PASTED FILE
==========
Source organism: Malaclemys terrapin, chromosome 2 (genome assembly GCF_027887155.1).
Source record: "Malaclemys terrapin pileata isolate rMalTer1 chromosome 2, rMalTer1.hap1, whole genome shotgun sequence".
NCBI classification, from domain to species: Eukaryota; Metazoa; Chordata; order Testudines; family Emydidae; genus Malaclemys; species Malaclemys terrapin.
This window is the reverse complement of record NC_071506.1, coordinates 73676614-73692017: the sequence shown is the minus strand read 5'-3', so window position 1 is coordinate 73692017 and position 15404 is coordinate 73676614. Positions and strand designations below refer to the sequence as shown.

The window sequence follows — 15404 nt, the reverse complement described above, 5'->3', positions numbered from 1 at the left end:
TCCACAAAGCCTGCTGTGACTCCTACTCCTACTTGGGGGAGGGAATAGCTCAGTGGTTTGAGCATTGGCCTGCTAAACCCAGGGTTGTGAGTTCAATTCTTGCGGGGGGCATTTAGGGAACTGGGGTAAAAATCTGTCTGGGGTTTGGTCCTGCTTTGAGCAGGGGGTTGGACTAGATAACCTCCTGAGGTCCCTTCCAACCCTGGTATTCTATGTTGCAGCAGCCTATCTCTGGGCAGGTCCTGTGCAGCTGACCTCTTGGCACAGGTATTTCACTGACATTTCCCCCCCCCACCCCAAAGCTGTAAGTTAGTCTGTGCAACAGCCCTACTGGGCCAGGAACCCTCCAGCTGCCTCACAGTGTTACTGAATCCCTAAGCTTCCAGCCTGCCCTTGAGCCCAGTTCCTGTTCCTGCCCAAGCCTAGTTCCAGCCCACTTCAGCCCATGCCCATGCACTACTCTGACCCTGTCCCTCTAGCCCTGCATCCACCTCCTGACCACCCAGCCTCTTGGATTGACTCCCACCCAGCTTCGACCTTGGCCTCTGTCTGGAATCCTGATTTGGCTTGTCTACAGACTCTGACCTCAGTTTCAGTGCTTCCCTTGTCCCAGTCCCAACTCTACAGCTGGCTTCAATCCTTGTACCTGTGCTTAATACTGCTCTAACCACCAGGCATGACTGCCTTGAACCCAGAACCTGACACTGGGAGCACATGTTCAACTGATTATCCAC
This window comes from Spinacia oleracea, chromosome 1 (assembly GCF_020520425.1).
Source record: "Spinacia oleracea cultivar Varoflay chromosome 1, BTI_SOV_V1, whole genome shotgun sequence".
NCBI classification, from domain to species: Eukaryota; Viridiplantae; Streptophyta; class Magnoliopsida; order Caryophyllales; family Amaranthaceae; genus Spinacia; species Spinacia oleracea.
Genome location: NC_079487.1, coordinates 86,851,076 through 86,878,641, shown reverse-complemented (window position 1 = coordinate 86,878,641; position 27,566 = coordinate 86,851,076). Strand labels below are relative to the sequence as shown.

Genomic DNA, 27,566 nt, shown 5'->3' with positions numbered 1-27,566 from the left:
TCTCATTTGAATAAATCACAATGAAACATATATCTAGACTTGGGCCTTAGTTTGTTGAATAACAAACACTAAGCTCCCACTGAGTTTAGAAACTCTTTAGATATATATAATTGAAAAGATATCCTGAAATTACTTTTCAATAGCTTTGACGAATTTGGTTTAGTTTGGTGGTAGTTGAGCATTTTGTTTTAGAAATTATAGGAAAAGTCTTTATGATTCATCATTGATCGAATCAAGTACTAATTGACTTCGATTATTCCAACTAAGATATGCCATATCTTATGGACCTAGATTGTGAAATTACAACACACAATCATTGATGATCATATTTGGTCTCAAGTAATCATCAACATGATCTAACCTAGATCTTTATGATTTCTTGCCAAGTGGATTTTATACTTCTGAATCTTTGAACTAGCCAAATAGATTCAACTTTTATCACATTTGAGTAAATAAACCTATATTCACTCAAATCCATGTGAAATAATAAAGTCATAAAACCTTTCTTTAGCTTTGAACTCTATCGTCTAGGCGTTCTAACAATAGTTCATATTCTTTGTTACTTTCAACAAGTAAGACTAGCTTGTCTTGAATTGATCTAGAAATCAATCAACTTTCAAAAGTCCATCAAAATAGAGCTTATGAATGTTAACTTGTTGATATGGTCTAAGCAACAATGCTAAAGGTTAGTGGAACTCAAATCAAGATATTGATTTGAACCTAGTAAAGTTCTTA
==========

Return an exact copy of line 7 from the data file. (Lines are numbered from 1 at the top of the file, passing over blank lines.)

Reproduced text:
This window comes from Spinacia oleracea, chromosome 1 (assembly GCF_020520425.1).